|   | 
Author (up) Delphine, L.; Morales, E.; Theriault, W.; Tang, B.; Routhier, F.; Mortenson, W. B.; Prescott, M.,
Title “Inclusive Parks”: A scoping review of accessibility standards for people with disabili-ties Type
Year 2021 Publication The 10th MMV Conference: Managing outdoor recreation experiences in the Anthropocene – Resources, markets, innovations Abbreviated Journal
Volume MINA fagrapport Issue Pages 314-315
Keywords MMV10
Abstract It is well recognized that access to green and blue spaces have physical, social, psychological and health benefits for people with and without disabilities (Gascon et al., 2017; Labbé et al., 2019; Markevych et al., 2017; Merrick et al., 2020; Rugel et al., 2019, Zhang et al, 2019.). However, many people with disabilities are still excluded from these spaces because of accessibility issues (Burns et al., 2009). The federal government has determined that accessibility for people with disabilities in Canadas world-renowned national parks should be addressed (Marcastel, 2019). Historically, standards have focused on promoting access for people with physical disabilities; however, existing accessibility standards are relatively dated and have had less emphasis on people who experience cognitive or sensory challenges (i.e., visual or auditory) (Parks Canada, 1994). For example, wayfinding is emerging as a critical topic for different disabilities to identify accessible routes for planning purposes and enable real-time navigation. Moreover, environmental features intended for one group (e.g., tactile sidewalk sections for people with vision problems) may make it challenging for people from another group (e.g., those who use mobility devices like wheelchairs) (Ormerod et al., 2015). It is thus important to avoid developing standards in a siloed manner (i.e., with only one disability group in mind). This scoping review is part of the project Providing Accessible ReCreation Outdoors: User-driven Research on Standards (PARCOURS) which overarching goal is to improve the Canadian accessibility standards for national parks funded by the Canadian Accessibility Standards Development Organization. The first phase of this project was to conduct a scoping review to compare and contrast existing international and national standards and novel research evidence to inform the development of revised standards.  The question guiding the search for relevant studies was “What are the current accessibility standards in terms of outdoor spaces, including parks to allow people with disabilities to enjoy the natural environments in their community?”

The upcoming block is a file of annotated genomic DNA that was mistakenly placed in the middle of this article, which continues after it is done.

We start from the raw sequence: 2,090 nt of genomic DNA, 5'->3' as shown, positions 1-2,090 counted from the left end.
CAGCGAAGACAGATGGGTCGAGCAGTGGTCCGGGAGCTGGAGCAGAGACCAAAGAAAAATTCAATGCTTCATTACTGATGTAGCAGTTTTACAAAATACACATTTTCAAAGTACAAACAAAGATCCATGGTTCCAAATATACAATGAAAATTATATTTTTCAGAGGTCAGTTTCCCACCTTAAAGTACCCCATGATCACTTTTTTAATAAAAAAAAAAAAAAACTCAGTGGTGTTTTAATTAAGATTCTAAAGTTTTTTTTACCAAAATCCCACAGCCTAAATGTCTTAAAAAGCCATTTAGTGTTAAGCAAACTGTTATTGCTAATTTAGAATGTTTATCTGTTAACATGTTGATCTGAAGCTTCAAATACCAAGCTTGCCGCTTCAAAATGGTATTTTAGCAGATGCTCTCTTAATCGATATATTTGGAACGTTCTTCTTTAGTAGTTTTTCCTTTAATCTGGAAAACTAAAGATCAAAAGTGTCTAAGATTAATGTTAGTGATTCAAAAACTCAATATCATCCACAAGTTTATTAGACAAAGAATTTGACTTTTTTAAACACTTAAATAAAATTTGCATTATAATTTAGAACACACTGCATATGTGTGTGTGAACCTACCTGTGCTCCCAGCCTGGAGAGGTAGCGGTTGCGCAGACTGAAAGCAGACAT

Call Number Serial 4339
Permanent link to this record